Rock Addiction

By: Nalini Singh

Chapter 1

She wanted to bite his lower lip.

Wanted to tug on the silver ring that pierced one corner of that delicious, toe-curling mouth.

But mostly she wanted to bite down with her teeth, taste the badness of him.

“Um, Molly?” A hand waved in front of her face. “Molly?”

Blinking, she forced her gaze away from the man who made her want to do bad, bad things and toward the petite form of her best friend. “What?” Her skin flushed until she wondered if her fantasies were visible to everyone in the room.

“You mind if I bug out?” Charlotte took a last tiny sip of her pomegranate martini before placing it on one of the small, high tables scattered around the room. “I want to spend tomorrow making sure all the files are in order for the new boss.”

Molly scowled, all embarrassment fading. “I thought you were trying to take it easy on weekends?” The fringe of the black flapper-style dress she’d pulled out of her closet in a moment of whimsy swirled just above her knees when she shifted to give Charlotte her complete attention. “Isn’t making sure everything’s up to standard Anya’s job anyway?” It was Anya who was personal assistant to the CEO; Charlie officially worked in the records department, but Anya had a way of treating Molly’s best friend as her own assistant.

“New boss has a rep,” Charlotte said. “I don’t want to be fired because Anya didn’t bother to do what she should.” Narrowed hazel eyes behind fine wire-rimmed spectacles made it clear Charlotte had no illusions about the other woman.

Nodding, Molly considered the cherry that decorated her nonalcoholic but very pretty cocktail. “Let me get my coat.” Disappointment whispered through her veins, but really, what would’ve happened if she’d stayed longer? Zilch. Zero. Nothing.

Okay, maybe another blush or two inspired by the rock god across the room, but that was it. Even if he, for some wildly inexplicable reason of his own, decided he wanted her, the one thing Molly would never ever do was become involved with someone who lived in the media spotlight. She’d barely survived her first brutal brush with fame as a shocked and scared fifteen-year-old; the ugliness of it had left scars that hurt to this day.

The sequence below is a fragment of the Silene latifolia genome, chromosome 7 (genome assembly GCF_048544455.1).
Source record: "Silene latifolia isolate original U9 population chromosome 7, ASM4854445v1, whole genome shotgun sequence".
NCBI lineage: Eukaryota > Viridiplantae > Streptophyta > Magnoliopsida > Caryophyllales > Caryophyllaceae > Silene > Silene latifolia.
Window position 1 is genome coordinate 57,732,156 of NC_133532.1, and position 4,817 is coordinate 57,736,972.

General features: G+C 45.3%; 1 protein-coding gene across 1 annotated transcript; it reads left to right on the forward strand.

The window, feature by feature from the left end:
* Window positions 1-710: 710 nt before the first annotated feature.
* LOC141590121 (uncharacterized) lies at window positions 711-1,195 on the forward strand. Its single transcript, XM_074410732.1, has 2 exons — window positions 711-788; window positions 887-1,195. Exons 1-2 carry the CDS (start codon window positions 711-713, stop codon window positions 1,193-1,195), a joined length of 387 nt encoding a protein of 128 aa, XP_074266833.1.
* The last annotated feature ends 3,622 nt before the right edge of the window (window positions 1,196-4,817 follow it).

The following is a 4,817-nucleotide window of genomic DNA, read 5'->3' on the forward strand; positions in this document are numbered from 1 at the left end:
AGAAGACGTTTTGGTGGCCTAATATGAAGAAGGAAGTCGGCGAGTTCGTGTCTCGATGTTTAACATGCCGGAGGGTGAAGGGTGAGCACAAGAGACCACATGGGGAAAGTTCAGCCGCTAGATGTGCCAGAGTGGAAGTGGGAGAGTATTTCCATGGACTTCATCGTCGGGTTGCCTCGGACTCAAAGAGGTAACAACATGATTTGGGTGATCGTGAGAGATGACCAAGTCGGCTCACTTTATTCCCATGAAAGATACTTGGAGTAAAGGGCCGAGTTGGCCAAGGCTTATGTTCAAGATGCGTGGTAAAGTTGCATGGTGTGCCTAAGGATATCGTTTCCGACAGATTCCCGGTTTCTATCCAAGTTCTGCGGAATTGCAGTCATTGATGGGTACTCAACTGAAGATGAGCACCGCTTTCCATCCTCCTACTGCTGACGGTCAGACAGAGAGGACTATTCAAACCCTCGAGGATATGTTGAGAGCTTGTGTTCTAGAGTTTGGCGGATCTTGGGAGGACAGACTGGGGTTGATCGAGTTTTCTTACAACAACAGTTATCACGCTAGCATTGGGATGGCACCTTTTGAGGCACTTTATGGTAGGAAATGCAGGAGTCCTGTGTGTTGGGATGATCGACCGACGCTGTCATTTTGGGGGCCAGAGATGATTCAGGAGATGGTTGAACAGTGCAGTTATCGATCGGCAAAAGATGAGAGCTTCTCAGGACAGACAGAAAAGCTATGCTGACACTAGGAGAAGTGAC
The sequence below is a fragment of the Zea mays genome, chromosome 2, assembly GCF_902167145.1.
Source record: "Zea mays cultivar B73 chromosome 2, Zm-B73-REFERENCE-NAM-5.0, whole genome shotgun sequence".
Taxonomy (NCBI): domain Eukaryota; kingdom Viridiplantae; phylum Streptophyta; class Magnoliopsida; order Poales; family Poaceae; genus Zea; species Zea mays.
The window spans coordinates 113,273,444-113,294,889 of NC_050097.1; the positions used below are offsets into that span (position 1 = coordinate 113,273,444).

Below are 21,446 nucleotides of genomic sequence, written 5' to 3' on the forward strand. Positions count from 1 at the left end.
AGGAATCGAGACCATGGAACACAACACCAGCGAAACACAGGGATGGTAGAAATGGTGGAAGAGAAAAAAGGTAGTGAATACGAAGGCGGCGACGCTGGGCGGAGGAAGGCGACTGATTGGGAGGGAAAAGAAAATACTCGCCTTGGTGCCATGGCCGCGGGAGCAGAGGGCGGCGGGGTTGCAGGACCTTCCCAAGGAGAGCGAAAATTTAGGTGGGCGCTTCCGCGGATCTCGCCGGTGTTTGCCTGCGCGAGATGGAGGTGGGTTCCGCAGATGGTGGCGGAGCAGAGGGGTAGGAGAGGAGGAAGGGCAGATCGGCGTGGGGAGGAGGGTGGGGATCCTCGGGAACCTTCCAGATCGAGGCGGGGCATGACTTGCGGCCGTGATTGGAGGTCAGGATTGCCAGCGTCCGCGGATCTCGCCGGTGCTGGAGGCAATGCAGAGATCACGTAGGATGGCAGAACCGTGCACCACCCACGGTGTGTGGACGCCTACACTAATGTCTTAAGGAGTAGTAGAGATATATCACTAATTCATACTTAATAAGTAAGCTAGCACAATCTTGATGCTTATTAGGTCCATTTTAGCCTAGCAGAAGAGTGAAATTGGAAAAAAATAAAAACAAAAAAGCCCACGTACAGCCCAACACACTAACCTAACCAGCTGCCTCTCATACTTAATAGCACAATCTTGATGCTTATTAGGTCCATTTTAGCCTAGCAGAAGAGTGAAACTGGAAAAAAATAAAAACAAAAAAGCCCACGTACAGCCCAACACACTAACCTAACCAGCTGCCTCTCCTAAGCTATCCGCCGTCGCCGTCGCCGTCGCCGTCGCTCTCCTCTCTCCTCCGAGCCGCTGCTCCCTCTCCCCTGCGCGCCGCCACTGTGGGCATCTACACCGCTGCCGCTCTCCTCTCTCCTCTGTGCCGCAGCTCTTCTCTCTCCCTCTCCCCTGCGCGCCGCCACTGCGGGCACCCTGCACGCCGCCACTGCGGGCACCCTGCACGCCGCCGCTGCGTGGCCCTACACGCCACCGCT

“Oh, no, don’t.” Charlotte put a hand on her arm, squeezed. “I’ll order a cab. You’re having too much fun staring at Mr. Kissable.”

Molly almost choked on the cherry, lush and sweet, that she hadn’t been able to resist. “I’d say I can’t believe that came out of your mouth”—cheeks burning, she fought not to dissolve into mortified laughter—“but you have been my friend for twenty-one years and counting.”

Charlotte grinned as she took out her phone and texted a cab company. “You know who he is, don’t you?”

“Of course. He’s only one of Thea’s most important clients.” And on the cover of every second magazine that came across Molly’s desk at the library, all sleek muscle and tattoos and a sexy smile curving those dangerous, bitable lips. If she couldn’t resist reading the articles and sighing over the photos, that was her guilty little secret.

“You two talking about me again?” Her sister’s sultry voice sounded from behind Molly, followed by her slender body—currently clad in a tight red designer sheath.

“About your raking-it-in client,” Charlotte clarified.

“That’s über-client to you.” Raising her champagne flute, Thea clinked it against the glass that held Molly’s frothy concoction. “Here’s to rock stars with voices like sex and bodies like heaven.”

Molly felt her stomach clutch, and even though she knew it was none of her business, said, “You sound like you’re speaking from personal experience,” grateful her voice came out steady.

“Molly, m’dear, you know I never mess around with money.” Her older sister’s uptilted eyes, a burnished brown, were suddenly dead serious. “And Zachary Fox, known to his gazillion and one fans as Fox, and to any woman with a functioning sex drive as hot with a capital H, is serious money. As are the other members of Schoolboy Choir.” Putting down her empty champagne flute beside Charlotte’s cocktail glass, she said, “Come on, I’ll introduce you both to him.”

Charlotte shook her head. “No thanks. You know me and gorgeous men—I turn into a Charlie-shaped statue.” Having kept her phone in hand, she now looked down as the screen flashed. “That’s a message from my cab driver. He’s downstairs.”

“You’re sure about going home alone?” Molly couldn’t help but worry about her best friend. Charlotte was fierce and strong and the only person who’d stood by her when the scandal broke, but she knew Charlie’s own past had left invisible wounds that had never quite scarred over.